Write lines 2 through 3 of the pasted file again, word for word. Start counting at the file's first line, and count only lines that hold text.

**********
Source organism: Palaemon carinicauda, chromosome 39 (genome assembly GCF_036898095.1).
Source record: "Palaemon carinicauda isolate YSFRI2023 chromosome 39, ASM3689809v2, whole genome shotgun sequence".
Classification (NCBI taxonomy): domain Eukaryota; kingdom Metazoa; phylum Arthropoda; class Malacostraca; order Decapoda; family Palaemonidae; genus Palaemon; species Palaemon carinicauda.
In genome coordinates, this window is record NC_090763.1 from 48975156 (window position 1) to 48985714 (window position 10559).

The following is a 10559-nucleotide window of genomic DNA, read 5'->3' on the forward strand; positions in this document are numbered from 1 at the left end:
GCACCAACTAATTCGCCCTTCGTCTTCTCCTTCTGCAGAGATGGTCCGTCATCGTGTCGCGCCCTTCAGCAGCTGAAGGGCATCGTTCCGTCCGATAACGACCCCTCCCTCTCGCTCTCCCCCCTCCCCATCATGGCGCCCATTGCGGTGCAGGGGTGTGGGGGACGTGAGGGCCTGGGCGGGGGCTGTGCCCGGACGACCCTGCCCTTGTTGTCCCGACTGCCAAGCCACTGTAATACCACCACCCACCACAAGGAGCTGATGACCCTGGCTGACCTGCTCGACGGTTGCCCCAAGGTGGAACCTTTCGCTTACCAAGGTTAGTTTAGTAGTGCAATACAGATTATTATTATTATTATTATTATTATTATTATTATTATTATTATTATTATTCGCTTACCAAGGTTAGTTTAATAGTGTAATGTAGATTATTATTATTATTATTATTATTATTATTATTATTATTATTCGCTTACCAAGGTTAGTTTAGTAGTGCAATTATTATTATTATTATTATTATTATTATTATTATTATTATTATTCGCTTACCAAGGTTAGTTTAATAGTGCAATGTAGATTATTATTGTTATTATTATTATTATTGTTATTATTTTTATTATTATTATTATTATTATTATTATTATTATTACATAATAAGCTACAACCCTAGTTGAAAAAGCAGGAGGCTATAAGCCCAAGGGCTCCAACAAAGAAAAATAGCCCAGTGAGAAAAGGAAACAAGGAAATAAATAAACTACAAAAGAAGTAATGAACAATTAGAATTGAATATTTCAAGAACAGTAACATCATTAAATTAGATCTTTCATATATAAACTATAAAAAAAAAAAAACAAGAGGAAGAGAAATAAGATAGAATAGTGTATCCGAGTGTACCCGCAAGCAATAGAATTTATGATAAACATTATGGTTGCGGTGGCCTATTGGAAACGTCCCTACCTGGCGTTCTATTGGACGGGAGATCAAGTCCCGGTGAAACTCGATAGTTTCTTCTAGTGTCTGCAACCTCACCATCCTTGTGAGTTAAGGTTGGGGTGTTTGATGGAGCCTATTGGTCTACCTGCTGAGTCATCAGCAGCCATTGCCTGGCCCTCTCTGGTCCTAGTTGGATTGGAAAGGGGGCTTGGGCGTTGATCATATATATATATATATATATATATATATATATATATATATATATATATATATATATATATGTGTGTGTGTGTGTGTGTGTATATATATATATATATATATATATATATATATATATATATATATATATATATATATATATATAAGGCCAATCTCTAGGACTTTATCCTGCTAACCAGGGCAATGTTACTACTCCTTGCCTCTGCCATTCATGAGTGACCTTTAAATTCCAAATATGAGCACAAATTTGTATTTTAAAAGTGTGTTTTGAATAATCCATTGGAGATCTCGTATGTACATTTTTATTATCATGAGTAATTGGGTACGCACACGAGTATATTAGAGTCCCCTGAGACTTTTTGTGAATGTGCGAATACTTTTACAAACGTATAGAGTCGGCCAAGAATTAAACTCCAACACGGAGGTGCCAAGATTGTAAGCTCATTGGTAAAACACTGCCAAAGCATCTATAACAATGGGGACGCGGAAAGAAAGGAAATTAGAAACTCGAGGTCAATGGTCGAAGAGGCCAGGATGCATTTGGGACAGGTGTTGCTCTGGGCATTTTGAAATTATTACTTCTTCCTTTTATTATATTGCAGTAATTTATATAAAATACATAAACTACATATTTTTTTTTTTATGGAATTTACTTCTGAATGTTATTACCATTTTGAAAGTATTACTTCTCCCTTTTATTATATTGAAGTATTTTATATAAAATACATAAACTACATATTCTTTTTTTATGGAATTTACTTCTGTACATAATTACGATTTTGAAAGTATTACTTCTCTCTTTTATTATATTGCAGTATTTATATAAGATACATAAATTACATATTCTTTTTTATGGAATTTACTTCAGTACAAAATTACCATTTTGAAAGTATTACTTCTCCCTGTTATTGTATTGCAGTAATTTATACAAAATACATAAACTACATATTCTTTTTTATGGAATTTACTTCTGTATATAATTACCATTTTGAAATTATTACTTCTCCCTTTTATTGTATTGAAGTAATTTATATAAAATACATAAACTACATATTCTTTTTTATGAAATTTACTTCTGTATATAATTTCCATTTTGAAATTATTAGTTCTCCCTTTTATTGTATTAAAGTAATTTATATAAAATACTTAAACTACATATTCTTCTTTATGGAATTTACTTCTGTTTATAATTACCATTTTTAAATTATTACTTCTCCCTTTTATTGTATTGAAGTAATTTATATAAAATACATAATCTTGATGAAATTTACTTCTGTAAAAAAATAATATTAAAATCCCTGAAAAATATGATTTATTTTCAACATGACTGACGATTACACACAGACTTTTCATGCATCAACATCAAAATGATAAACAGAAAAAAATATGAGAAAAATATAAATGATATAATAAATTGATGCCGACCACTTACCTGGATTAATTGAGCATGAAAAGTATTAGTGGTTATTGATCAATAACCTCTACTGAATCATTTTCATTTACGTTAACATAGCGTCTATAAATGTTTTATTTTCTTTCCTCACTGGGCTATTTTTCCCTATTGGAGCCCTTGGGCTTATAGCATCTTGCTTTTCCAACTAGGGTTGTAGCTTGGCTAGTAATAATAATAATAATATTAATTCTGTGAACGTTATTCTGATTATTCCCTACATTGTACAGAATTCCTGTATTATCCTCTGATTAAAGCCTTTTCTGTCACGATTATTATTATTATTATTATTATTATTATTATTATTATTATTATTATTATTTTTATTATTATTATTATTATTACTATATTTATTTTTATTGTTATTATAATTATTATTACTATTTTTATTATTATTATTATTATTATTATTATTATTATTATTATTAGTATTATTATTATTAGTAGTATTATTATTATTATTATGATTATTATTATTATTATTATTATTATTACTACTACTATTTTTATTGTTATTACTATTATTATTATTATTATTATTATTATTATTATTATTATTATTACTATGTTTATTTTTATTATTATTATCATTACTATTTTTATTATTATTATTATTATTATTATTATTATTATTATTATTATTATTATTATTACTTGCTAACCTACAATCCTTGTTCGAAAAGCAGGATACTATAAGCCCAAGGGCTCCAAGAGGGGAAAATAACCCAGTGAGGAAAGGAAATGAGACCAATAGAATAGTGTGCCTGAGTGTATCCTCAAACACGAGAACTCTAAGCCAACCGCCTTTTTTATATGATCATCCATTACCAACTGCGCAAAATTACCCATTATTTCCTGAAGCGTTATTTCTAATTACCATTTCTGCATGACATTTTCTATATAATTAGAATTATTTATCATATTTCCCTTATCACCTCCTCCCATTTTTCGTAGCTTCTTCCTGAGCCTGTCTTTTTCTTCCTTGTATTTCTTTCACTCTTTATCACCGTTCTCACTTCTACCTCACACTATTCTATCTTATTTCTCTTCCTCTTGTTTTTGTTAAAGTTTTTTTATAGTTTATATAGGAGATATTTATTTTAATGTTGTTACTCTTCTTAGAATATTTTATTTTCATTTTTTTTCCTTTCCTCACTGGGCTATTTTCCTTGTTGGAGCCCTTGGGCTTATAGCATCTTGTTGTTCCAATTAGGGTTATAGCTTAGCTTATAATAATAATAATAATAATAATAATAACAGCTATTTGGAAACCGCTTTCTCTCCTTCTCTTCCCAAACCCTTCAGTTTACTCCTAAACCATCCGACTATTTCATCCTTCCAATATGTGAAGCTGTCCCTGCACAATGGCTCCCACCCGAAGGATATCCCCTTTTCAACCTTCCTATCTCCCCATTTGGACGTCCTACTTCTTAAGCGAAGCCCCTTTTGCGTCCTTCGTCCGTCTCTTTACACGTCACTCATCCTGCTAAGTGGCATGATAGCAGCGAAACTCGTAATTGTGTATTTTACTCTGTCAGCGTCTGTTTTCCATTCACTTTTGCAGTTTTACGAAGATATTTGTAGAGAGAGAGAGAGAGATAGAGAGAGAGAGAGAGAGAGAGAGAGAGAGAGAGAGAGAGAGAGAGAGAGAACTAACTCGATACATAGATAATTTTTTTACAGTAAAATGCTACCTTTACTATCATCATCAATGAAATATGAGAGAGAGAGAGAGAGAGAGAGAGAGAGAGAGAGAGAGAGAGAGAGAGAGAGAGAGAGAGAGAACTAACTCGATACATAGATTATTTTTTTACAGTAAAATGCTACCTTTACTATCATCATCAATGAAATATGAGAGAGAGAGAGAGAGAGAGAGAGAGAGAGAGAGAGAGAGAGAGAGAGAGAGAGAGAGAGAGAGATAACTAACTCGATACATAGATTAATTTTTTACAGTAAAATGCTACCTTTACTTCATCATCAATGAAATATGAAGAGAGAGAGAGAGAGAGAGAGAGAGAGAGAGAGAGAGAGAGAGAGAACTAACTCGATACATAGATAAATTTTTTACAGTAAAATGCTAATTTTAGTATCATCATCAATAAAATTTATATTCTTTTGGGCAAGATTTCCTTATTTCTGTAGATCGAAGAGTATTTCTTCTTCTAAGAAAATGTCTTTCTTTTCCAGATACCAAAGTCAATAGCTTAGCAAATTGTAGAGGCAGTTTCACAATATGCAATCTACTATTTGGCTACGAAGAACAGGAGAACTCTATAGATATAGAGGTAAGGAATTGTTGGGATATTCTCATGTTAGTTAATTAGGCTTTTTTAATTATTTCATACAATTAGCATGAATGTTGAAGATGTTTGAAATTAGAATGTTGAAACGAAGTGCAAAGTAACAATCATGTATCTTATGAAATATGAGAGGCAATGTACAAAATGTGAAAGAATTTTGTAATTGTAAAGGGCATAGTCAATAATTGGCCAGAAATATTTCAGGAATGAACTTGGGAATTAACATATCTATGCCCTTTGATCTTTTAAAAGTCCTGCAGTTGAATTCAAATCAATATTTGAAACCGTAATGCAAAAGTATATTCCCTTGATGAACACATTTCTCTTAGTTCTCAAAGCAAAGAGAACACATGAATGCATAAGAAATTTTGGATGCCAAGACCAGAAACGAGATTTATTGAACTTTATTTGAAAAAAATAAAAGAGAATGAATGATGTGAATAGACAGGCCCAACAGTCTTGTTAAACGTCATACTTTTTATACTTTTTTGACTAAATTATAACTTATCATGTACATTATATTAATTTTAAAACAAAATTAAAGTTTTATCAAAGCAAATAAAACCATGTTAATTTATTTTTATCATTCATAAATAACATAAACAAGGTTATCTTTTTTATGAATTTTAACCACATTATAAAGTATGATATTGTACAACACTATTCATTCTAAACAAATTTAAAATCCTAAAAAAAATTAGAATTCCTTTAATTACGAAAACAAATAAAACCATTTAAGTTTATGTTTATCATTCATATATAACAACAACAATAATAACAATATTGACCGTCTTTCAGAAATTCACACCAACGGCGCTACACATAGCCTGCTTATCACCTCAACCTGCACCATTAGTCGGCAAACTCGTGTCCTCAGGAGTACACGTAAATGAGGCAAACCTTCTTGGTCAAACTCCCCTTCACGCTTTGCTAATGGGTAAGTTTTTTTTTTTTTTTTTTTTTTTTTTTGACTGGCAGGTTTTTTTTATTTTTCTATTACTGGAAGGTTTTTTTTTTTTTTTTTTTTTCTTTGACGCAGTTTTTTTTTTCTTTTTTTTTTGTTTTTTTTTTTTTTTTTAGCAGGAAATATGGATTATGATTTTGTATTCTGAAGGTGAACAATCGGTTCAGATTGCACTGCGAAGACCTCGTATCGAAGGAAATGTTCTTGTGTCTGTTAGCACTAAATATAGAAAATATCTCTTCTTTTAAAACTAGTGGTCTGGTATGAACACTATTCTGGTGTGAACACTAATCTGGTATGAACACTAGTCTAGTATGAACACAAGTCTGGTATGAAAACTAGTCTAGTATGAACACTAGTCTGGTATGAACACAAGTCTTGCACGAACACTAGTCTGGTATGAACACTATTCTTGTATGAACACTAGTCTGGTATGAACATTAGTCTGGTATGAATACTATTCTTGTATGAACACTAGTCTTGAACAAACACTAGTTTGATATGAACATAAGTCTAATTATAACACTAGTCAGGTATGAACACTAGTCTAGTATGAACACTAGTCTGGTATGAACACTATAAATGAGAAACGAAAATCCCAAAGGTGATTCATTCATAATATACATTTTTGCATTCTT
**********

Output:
Source record: "Palaemon carinicauda isolate YSFRI2023 chromosome 39, ASM3689809v2, whole genome shotgun sequence".
Classification (NCBI taxonomy): domain Eukaryota; kingdom Metazoa; phylum Arthropoda; class Malacostraca; order Decapoda; family Palaemonidae; genus Palaemon; species Palaemon carinicauda.